High resolution membrane structures within hybrid lipid-polymer vesicles revealed by combining x-ray scattering and electron microscopy

29 September 2022, Version 1
This content is a preprint and has not undergone peer review at the time of posting.


Hybrid vesicles consisting of phospholipids and block-copolymers are increasingly finding applications in science and technology. Herein, small angle X-ray scattering (SAXS) and cryo-electron tomography (cryo-ET) were used to obtain detailed structural information about hybrid vesicles with different ratios of 1-palmitoyl-2-oleoyl-sn-glycero-3-phosphocholine (POPC) and poly(1,2-butadiene-block-ethylene oxide) (PBd22-PEO14, Ms = 1800 gmol-1) . Using single particle analysis (SPA) we were able to further interpret the information gained from SAXS and cryo-ET experiments, showing that increasing PBd22-PEO14 mole fraction increases the membrane thickness from 52 Å for a pure lipid system to 97 Å for pure PBd22-PEO14 vesicles. We find two vesicle populations with different membrane thicknesses in hybrid vesicle samples. As these lipids and polymers are known to homogeneously mix, bistability is inferred between weak and strong interdigitation regimes of PBd22-PEO14 within the hybrid membranes. It is hypothesized that membranes of intermediate structure are not energetically favourable. Therefore, upon formation, each vesicle selects one of these two membrane structures, which are assumed to have comparable free energies. We conclude that, by combining biophysical methods, an accurate determination of the influence of composition on the structural properties of hybrid membranes is achieved, revealing that two distinct membranes structures can coexist in homogeneously mixed lipid-polymer hybrid vesicles.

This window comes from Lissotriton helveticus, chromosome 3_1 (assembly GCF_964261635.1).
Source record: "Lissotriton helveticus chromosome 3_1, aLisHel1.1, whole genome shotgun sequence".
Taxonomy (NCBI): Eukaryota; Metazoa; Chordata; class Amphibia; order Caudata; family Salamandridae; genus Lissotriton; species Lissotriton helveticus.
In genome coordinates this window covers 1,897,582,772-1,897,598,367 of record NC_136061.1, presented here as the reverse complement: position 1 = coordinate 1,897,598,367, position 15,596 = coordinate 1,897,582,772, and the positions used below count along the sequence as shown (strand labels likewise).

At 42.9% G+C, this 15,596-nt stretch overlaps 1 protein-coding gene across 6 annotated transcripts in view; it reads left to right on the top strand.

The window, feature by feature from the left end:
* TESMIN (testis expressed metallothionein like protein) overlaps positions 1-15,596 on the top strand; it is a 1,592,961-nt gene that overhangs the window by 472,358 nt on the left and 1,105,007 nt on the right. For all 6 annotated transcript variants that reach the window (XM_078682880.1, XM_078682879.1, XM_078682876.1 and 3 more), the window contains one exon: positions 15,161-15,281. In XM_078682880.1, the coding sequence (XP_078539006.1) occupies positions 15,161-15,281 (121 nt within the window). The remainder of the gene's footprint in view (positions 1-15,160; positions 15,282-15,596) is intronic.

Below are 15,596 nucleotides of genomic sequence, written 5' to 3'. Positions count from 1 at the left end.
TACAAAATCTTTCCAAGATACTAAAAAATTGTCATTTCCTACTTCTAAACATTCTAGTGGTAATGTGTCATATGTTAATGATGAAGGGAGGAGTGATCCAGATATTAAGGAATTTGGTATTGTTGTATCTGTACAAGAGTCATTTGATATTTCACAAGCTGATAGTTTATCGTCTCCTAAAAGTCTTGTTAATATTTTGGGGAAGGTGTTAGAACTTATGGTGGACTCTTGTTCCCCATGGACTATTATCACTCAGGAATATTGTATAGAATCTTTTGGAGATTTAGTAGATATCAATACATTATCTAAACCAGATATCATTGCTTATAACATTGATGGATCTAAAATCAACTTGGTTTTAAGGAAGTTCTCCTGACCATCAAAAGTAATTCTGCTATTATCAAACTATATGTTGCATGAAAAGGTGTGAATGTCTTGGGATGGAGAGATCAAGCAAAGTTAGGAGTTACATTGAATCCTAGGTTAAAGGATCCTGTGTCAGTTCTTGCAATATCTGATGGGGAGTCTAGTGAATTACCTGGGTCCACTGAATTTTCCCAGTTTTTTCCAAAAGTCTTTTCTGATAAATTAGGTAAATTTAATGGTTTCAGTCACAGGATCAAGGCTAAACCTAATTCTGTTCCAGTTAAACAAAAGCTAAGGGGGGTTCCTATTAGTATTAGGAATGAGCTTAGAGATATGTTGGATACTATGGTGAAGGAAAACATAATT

Hybrid vesicles
Block copolymers
Membrane structure
Small angle x-ray scattering
Cryo-electron tomography
Single particle analysis

Supplementary materials

Supplementary Information
Further supporting data and analysis


Comments are not moderated before they are posted, but they can be removed by the site moderators if they are found to be in contravention of our Commenting Policy [opens in a new tab] - please read this policy before you post. Comments should be used for scholarly discussion of the content in question. You can find more information about how to use the commenting feature here [opens in a new tab] .
This site is protected by reCAPTCHA and the Google Privacy Policy [opens in a new tab] and Terms of Service [opens in a new tab] apply.